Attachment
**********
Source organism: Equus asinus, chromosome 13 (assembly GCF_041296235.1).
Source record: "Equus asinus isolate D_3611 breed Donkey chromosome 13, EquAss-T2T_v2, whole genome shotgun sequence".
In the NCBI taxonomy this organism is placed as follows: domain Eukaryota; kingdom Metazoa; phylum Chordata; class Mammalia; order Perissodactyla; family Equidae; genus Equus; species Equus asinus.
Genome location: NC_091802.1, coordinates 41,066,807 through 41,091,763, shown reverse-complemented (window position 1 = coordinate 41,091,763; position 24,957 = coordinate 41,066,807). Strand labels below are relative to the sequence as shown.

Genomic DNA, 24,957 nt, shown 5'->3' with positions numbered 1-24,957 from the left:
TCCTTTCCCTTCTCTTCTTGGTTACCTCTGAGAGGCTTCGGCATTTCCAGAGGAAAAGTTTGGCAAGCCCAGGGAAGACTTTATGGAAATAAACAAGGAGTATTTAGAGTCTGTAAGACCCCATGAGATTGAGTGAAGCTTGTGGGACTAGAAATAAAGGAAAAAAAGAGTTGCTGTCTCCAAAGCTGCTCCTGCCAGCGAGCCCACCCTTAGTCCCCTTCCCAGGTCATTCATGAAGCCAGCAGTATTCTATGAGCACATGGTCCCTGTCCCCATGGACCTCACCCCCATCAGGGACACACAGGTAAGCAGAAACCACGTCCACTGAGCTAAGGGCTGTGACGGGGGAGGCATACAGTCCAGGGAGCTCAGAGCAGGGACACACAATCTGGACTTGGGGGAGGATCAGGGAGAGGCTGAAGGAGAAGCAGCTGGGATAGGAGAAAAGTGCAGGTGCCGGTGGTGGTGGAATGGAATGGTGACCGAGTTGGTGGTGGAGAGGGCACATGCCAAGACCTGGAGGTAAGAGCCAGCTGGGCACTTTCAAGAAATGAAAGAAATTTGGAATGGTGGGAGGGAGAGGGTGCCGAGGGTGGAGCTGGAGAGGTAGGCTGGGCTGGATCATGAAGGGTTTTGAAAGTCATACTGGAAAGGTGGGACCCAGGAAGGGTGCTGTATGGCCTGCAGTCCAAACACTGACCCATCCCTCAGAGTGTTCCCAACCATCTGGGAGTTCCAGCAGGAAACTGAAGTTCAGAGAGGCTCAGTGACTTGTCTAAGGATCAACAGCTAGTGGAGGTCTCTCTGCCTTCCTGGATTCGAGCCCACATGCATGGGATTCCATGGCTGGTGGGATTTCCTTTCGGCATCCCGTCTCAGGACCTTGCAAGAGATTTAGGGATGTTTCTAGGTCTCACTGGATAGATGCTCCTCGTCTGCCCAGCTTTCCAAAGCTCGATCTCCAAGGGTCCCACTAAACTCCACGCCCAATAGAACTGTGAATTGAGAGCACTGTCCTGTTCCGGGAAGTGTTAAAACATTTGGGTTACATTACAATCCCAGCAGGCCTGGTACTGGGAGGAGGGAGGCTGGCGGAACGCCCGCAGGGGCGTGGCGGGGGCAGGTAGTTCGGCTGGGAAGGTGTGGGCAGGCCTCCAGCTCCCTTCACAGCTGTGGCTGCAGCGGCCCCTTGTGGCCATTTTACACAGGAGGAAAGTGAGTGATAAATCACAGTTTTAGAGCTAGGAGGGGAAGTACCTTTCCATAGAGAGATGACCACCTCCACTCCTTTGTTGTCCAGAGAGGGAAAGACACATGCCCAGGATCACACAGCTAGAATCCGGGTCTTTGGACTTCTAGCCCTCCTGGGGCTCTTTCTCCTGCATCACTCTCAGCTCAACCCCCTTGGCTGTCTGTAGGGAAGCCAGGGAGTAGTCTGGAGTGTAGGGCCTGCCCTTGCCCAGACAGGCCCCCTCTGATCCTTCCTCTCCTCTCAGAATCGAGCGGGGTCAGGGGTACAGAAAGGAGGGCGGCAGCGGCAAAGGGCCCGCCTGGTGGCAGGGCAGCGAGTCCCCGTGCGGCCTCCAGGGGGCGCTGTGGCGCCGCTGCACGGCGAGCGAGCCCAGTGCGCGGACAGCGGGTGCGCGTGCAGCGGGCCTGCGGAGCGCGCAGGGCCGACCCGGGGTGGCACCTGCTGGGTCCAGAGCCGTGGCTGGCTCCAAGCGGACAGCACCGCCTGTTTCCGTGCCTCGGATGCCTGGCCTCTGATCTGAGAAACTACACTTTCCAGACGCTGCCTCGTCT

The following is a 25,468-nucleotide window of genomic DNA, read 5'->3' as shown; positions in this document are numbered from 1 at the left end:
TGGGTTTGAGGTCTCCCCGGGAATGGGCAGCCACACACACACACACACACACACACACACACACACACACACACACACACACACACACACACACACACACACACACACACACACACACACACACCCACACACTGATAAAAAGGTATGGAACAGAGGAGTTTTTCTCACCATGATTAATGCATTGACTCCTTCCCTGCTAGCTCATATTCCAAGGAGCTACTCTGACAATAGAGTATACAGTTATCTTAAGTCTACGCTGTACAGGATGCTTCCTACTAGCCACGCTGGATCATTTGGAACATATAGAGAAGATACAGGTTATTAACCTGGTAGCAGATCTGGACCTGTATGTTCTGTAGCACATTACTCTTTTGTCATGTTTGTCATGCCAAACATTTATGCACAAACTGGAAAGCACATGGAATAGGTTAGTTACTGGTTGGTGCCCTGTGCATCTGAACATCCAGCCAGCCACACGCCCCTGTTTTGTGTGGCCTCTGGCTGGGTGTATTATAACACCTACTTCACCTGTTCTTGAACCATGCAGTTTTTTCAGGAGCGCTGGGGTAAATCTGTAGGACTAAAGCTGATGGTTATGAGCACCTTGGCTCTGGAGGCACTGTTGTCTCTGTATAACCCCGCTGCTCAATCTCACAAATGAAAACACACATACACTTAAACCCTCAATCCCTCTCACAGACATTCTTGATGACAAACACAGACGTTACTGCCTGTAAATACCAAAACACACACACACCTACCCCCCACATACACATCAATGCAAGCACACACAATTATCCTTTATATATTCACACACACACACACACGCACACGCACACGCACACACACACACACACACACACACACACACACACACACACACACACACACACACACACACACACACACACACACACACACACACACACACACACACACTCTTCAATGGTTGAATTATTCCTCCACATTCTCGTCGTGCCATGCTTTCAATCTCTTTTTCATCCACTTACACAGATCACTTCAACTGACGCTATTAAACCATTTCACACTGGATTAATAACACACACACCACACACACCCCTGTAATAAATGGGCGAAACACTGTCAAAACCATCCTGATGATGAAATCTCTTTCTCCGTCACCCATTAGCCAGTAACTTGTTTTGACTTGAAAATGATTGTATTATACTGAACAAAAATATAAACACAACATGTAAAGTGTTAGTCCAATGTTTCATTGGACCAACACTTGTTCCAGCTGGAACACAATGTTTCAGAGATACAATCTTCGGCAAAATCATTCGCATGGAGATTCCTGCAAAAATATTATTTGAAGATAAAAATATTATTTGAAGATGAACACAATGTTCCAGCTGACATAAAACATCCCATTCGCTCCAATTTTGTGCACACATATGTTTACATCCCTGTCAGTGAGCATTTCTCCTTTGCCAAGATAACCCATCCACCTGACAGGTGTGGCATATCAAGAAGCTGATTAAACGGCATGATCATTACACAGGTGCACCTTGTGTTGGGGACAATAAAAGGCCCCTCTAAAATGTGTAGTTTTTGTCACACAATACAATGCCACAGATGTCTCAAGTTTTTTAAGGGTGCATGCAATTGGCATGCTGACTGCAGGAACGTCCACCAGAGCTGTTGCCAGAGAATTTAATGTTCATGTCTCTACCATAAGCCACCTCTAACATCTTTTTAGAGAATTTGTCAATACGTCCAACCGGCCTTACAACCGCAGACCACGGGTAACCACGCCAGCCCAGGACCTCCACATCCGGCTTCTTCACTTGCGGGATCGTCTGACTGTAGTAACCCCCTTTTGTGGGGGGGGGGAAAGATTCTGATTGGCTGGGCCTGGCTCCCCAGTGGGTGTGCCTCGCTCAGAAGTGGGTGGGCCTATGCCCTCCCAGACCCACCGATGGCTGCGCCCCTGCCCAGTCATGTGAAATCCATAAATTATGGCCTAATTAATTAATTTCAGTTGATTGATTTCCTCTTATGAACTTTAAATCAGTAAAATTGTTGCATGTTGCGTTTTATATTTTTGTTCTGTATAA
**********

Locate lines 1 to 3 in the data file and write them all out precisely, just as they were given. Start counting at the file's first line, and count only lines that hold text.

Source organism: Equus asinus, chromosome 13 (assembly GCF_041296235.1).
Source record: "Equus asinus isolate D_3611 breed Donkey chromosome 13, EquAss-T2T_v2, whole genome shotgun sequence".
In the NCBI taxonomy this organism is placed as follows: domain Eukaryota; kingdom Metazoa; phylum Chordata; class Mammalia; order Perissodactyla; family Equidae; genus Equus; species Equus asinus.